Soleimani Statue And Posters In Beirut Sparked Public Criticism


The placement of multiple billboards presenting the late Iranian commander in the predominantly -controlled areas of has sparked harsh criticism by Lebanese citizens.

They, including some former officials, took to social media to protest the imposed display of allegiance to and its power in the country.

Strangely enough, it was the municipality of Ghobeiry in , in cooperation with the Siyaj Association, that officially unveiled in a resounding ceremony a memorial to in the capital’s southern suburb.

That came almost 5 months after the Port’s explosion, while the Lebanese people killed by that blast weren’t, as of yet, given any official memorial by any Lebanese government institution.

It is like the Iranian commander matters more, or maybe only.

Naturally, the Lebanese people, who are by majority non-partisans of , couldn’t swallow it nor accept it.

They reacted with harsh criticism on Twitter, with the (still) trending hashtag ايدك_عن_لبنان#, which means “Your hand off .” Another related hashtag used by Lebanese tweeters is الاحتلال_الإيراني#, meaning “The Iranian Occupation.”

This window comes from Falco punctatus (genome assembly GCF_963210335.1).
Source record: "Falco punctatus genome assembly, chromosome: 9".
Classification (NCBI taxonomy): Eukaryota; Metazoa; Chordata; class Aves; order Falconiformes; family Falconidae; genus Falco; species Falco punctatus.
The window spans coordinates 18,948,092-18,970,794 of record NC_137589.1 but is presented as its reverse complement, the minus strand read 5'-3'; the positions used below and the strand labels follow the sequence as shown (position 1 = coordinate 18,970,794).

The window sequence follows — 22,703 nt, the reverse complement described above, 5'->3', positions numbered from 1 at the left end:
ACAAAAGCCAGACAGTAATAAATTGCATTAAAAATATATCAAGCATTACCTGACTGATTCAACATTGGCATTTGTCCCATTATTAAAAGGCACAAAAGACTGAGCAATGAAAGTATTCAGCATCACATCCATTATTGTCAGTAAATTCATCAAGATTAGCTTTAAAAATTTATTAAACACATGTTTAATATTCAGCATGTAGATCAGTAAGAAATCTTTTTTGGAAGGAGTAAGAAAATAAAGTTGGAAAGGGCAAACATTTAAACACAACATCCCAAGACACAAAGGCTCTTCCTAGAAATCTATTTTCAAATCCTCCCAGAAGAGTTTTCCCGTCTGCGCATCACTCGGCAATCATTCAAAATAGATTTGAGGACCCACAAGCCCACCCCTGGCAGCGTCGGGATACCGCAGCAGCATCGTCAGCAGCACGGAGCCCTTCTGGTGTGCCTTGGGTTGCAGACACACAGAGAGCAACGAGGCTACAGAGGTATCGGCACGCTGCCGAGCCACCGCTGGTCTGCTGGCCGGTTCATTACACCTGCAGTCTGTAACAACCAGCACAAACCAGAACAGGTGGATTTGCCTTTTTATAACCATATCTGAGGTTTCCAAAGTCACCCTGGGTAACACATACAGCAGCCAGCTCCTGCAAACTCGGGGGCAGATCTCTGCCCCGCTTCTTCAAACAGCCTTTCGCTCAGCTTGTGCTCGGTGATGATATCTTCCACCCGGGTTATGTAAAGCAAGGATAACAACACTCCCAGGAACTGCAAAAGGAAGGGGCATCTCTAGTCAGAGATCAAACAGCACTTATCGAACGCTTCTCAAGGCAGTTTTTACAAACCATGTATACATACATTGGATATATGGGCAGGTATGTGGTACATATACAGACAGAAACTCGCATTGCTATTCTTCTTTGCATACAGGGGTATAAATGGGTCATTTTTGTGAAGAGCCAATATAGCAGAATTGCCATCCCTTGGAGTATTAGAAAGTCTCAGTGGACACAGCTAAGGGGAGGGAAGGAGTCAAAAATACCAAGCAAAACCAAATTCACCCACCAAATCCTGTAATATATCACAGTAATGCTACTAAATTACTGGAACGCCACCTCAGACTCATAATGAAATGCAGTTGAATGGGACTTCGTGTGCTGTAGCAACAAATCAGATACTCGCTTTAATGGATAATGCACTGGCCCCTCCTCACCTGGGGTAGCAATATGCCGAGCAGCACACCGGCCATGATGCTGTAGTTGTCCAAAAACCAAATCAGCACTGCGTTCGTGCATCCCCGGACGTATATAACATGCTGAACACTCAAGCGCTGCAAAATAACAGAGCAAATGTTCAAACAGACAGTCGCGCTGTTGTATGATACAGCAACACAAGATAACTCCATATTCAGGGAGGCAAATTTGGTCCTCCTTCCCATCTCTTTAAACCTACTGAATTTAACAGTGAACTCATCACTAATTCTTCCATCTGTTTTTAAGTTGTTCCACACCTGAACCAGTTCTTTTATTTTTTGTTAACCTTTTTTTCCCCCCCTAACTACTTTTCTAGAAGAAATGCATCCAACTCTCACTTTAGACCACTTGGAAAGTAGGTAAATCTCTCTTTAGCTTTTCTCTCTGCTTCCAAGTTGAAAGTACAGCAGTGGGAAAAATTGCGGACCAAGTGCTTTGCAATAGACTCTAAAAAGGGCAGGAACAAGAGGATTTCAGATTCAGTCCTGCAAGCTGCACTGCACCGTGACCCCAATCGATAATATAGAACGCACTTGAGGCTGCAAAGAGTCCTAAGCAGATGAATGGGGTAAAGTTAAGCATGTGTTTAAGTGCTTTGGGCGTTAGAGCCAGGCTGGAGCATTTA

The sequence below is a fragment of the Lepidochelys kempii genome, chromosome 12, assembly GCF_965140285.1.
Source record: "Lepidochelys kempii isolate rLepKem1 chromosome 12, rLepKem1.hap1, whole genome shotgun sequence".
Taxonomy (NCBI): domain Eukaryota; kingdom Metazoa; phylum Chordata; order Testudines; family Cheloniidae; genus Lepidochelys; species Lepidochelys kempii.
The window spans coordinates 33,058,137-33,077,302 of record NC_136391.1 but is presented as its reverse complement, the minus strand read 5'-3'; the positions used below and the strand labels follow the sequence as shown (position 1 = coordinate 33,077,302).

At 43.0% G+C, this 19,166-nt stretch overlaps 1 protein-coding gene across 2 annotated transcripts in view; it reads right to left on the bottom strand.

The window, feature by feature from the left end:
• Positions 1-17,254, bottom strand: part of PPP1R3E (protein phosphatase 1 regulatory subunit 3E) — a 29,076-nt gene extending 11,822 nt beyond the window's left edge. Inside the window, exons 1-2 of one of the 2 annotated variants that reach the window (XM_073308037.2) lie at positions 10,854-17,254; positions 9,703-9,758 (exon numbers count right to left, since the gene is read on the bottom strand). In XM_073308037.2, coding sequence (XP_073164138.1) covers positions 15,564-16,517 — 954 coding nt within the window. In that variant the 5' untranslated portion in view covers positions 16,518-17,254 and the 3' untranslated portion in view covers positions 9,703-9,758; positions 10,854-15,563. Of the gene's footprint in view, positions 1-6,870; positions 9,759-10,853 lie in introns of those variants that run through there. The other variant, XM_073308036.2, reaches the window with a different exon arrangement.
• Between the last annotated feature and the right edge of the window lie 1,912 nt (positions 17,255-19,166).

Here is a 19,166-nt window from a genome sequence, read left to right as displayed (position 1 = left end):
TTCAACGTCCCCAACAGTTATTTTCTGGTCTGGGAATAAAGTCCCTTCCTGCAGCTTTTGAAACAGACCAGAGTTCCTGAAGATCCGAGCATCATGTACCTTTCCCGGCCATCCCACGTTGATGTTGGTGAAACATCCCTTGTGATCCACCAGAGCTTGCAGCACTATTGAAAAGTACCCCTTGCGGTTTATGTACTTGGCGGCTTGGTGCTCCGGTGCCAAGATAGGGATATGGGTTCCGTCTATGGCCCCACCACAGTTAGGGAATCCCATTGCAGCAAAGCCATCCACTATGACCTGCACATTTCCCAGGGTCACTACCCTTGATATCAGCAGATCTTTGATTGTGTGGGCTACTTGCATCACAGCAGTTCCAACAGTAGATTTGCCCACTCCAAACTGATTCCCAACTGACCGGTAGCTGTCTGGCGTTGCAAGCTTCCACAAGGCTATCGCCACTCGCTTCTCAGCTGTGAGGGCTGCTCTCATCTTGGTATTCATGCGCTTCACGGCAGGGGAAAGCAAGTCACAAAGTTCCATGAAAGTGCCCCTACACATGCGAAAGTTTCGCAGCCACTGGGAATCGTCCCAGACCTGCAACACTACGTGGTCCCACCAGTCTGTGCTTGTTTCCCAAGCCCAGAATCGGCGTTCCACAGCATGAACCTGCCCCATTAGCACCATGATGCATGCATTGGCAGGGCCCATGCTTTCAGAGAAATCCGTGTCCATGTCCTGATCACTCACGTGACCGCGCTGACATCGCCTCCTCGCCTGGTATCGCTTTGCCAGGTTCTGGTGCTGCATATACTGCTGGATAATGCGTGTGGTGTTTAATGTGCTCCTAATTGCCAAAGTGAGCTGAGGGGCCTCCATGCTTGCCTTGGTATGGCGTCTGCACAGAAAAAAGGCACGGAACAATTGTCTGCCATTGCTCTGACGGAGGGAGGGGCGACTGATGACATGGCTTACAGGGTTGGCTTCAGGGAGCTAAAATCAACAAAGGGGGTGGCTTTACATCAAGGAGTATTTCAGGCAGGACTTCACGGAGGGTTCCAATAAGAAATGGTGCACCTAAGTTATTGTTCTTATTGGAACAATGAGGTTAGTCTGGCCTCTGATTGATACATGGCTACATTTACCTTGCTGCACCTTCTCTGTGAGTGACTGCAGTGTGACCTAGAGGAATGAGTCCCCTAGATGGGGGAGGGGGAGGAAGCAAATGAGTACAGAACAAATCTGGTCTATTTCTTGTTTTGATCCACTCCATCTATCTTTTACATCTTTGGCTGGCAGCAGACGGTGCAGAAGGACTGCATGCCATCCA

Former Minister of Administrative Reform May Chidiac, used both hashtags in her tweet, saying: “Enough humiliation and abuse of our dignity and sovereignty!!!”

Activist Lea Dagher sarcastically tweeted: “Only in my car I don’t see a picture of … Is this or ?”

Some went even further and took action, writing in red on several of these street posters, “Here is ” as a statement of refusal that this is not , and posting about it on social media.

A street in the -dominated southern suburbs of the Lebanese capital was also renamed after .

@uunionnews (Twitter)

Moreover, during Soleimani’s assassination anniversary, the southern Lebanese village of Arabsalim installed a model depicting the moment a US drone missile struck Soleimani’s SUV on its way out of Baghdad’s airport.

via Bachar El-Halabi (Twitter)

Two days earlier, Dima Sadek, an anti- outspoken Lebanese journalist, shared a picture of the Soleimani statue that was being finalized.

“The day would come when we will destroy this statue with our own hands as the statues of tyrants have been destroyed before it,” she tweeted.

Other Lebanese social media users commented that, instead of overflowing the streets of with pictures of a deceased Iranian general, it would have been more appropriate to post the pictures of the victims of the  Port explosion.

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